This article investigates the impacts of using a thinking skills approach alongside pupil views templates (PVTs) in my primary classroom. This research adopted an “action inquiry” approach—combining elements of action research and case study with mixed methods, including the use of progress and attainment data; a measure of self-concept; and PVTs, to uncover evidence of pupils’ metacognition. While this case study offers some context regarding the overall research, it particularly focuses on the development of one pupil, Harry, whose metacognition is evident in the reflections upon learning he recorded on his PVTs. As such, it aims to contribute to existing literature by providing an exemplar of the reflections that can be gained through using PVTs with children and the insight that can be gained into the internal process of learning and metacognition. The case -study structure is designed to keep the two individual voices contained in this research—Harry’s, as a pupil, and my own, as a teacher-researcher—distinct and separate. They are presented in separate columns: one that contains a narrative of each case, and another that contains analysis, providing a physical separation of his voice from my own interpretation of it, enabling Harry to express himself and his experiences from his own perspective. This unconventional format is intended to propose an alternative to analyses which prioritize the interpretation of the researcher by creating space for the participants of research to express themselves in their own words.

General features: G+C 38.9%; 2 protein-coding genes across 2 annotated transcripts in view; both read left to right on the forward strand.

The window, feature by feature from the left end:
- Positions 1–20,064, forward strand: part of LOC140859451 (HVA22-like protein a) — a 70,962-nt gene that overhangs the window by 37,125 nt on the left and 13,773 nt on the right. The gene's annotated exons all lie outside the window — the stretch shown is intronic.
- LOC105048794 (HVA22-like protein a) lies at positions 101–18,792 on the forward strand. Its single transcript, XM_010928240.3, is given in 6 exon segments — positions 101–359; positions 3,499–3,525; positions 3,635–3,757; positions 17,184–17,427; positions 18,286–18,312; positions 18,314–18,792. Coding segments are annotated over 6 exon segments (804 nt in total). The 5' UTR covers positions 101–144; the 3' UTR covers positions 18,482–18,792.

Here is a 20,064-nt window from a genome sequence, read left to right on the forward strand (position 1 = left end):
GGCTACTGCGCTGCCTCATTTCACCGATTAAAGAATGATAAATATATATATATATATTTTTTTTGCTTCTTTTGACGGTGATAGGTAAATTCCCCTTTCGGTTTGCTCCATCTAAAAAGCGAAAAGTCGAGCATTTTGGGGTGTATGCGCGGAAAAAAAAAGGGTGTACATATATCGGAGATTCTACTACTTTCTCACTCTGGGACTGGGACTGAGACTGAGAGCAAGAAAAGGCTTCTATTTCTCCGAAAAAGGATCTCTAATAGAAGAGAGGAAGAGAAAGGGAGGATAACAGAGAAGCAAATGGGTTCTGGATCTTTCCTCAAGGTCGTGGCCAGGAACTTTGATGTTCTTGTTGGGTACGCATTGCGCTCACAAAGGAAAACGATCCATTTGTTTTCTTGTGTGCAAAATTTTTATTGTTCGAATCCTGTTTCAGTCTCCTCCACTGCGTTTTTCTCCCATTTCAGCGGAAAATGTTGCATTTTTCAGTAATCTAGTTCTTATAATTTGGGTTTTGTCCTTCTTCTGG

|Journal||International Journal of Student Voice|
|Publication status||Published - Jan 2021|